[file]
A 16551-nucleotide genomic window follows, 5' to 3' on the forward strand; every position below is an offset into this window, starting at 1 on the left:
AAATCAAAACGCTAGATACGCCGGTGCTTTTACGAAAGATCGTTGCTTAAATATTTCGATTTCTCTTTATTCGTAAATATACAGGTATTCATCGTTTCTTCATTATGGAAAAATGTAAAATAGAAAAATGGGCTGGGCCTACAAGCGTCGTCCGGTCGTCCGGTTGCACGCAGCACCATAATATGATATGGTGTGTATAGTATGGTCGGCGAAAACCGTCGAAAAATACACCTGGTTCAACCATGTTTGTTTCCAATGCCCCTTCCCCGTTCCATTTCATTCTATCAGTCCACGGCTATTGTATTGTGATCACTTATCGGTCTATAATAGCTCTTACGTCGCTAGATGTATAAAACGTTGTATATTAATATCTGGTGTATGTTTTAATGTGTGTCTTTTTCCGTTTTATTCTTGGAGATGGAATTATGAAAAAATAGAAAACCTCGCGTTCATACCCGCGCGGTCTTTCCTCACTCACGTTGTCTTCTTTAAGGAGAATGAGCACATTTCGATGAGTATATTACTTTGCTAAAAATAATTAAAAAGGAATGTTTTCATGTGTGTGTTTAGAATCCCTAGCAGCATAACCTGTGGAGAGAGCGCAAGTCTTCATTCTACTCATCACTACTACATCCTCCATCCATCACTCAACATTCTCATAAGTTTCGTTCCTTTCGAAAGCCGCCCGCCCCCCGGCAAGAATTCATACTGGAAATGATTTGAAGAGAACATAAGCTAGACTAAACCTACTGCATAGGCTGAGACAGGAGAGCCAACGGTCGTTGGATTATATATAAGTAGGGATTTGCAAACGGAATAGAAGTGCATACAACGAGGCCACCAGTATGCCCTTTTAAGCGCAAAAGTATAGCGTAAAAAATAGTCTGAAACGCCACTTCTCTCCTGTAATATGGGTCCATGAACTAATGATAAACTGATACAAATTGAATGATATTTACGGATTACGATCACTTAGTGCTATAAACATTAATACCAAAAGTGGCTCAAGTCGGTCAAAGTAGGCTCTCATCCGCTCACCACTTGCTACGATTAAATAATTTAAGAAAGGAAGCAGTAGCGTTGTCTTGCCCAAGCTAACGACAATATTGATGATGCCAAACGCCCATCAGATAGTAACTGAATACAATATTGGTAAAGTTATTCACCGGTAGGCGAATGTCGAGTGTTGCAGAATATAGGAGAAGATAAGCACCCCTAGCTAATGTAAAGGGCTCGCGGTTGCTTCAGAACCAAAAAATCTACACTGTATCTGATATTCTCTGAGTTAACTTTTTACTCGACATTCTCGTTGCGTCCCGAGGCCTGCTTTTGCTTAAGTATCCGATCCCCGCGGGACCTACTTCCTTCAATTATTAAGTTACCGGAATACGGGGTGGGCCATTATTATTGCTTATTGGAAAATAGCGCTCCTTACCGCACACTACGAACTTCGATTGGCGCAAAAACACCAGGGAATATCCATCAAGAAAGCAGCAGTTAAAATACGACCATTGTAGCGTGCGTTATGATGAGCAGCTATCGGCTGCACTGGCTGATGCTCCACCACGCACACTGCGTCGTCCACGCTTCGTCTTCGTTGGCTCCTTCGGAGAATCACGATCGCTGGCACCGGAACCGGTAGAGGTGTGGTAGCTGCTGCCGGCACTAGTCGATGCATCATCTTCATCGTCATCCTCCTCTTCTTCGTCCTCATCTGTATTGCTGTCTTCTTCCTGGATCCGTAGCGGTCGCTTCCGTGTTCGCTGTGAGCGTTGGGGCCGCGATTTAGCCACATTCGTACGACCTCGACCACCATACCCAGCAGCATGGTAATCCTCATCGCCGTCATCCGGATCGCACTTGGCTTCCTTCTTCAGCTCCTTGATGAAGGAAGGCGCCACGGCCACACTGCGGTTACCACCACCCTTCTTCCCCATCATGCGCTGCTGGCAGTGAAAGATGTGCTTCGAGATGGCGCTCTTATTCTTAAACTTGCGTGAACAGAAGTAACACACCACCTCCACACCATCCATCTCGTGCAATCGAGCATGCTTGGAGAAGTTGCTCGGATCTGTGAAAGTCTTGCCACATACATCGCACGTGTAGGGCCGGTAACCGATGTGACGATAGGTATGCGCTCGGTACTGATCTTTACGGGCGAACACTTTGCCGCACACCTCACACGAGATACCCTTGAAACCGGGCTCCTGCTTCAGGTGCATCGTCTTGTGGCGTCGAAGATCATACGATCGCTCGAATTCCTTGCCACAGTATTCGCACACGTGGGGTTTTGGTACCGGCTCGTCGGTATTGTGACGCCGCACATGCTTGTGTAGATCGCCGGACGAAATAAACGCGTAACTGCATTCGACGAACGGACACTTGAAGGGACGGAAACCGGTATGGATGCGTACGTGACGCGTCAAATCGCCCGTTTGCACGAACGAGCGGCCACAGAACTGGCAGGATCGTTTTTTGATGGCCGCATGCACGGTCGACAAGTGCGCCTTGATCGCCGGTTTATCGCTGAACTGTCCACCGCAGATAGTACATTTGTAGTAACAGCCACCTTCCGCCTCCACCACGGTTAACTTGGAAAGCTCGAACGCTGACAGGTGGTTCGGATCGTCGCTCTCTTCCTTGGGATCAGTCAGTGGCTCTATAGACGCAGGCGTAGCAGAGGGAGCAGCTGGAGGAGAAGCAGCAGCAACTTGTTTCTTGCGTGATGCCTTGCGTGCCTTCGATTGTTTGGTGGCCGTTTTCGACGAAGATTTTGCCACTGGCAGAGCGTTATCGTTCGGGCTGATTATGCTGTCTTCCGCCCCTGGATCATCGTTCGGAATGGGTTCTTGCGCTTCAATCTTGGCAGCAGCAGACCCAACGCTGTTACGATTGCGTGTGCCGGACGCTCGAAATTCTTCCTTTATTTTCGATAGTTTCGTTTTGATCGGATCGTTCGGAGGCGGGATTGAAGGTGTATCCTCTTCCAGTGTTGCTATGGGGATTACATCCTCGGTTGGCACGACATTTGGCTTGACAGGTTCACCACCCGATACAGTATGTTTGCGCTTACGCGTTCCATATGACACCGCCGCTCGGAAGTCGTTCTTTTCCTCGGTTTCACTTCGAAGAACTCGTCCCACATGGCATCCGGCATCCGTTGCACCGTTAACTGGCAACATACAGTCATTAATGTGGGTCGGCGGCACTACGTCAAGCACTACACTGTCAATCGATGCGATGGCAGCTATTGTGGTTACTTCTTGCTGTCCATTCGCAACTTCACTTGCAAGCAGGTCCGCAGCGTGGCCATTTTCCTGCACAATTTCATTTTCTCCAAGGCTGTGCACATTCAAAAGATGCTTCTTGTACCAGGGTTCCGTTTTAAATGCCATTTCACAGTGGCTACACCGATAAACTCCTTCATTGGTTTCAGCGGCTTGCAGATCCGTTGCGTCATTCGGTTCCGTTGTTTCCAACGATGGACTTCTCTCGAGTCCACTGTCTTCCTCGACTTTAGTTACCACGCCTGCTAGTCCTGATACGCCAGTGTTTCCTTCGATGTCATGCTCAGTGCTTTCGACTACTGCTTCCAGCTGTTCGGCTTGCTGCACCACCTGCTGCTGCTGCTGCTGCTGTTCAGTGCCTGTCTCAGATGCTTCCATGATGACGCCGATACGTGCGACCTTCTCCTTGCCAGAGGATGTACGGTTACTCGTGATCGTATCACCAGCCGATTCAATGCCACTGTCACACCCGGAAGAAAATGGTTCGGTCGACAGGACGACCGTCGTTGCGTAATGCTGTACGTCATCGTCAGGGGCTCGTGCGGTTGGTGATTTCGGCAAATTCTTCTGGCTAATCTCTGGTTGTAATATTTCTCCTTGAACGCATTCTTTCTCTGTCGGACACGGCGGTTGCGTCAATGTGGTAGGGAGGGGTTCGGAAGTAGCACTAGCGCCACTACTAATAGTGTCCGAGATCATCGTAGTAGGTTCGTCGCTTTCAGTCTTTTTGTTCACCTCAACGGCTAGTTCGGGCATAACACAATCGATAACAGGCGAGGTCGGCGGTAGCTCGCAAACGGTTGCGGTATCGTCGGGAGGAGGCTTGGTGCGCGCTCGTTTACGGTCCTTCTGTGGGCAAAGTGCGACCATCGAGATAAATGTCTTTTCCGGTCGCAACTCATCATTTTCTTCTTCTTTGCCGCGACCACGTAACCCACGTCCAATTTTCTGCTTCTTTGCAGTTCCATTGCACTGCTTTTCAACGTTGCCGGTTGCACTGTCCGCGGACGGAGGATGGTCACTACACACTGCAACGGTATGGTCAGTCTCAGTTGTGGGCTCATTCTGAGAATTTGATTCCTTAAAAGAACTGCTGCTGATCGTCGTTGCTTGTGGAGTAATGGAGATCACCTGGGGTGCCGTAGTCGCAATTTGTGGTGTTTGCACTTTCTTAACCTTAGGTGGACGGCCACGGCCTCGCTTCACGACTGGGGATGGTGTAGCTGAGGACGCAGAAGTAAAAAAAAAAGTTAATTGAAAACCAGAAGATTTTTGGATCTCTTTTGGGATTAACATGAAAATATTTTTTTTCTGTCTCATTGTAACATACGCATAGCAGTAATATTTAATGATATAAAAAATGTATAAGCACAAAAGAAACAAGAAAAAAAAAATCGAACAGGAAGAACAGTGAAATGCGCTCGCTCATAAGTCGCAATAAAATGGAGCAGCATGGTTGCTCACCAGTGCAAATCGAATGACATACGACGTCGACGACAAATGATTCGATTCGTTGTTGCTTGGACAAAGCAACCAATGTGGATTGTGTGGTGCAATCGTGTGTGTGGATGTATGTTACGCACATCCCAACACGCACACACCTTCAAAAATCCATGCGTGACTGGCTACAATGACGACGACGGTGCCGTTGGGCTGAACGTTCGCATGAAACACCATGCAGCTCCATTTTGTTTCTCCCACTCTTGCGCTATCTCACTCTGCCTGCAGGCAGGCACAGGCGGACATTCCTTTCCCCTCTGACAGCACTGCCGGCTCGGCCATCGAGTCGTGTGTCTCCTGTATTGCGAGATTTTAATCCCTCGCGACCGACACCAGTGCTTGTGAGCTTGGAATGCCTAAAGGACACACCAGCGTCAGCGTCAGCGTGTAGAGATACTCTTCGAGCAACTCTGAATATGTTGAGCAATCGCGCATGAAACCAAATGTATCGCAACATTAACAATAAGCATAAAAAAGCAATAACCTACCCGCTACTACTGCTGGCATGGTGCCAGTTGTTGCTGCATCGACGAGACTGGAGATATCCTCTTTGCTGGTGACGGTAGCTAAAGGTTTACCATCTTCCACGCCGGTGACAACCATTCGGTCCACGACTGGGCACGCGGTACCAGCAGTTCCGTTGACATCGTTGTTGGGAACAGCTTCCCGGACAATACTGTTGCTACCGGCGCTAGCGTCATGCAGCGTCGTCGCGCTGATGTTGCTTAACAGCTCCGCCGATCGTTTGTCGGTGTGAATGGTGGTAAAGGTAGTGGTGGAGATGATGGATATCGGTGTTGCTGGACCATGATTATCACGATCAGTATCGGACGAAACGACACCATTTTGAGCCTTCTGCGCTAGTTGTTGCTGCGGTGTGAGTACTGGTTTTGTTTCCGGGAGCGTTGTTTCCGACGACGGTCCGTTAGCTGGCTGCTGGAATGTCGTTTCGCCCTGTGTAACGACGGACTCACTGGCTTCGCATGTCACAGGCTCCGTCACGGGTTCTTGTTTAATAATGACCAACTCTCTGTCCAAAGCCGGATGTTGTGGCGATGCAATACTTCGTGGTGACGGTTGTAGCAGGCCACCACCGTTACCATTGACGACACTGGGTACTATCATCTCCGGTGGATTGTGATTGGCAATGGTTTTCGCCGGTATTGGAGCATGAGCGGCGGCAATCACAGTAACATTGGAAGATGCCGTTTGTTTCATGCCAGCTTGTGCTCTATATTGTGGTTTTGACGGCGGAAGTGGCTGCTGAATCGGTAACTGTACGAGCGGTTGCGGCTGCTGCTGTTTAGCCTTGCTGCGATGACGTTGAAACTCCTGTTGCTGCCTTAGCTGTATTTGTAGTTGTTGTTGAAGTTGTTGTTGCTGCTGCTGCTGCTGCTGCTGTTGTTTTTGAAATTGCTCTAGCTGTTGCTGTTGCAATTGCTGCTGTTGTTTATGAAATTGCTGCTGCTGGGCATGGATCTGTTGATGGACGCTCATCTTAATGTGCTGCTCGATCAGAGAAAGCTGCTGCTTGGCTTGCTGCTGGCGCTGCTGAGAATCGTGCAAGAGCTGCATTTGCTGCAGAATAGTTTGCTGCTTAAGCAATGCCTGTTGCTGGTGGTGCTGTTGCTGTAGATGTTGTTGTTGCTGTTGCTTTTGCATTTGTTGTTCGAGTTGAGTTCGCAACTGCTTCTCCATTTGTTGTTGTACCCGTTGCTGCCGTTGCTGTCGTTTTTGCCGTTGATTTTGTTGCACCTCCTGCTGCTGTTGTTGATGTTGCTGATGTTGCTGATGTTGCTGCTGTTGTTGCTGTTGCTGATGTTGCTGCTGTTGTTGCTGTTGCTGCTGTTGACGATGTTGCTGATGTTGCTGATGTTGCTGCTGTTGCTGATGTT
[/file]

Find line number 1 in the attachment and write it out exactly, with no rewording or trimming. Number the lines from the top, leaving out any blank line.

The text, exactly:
A 16551-nucleotide genomic window follows, 5' to 3' on the forward strand; every position below is an offset into this window, starting at 1 on the left: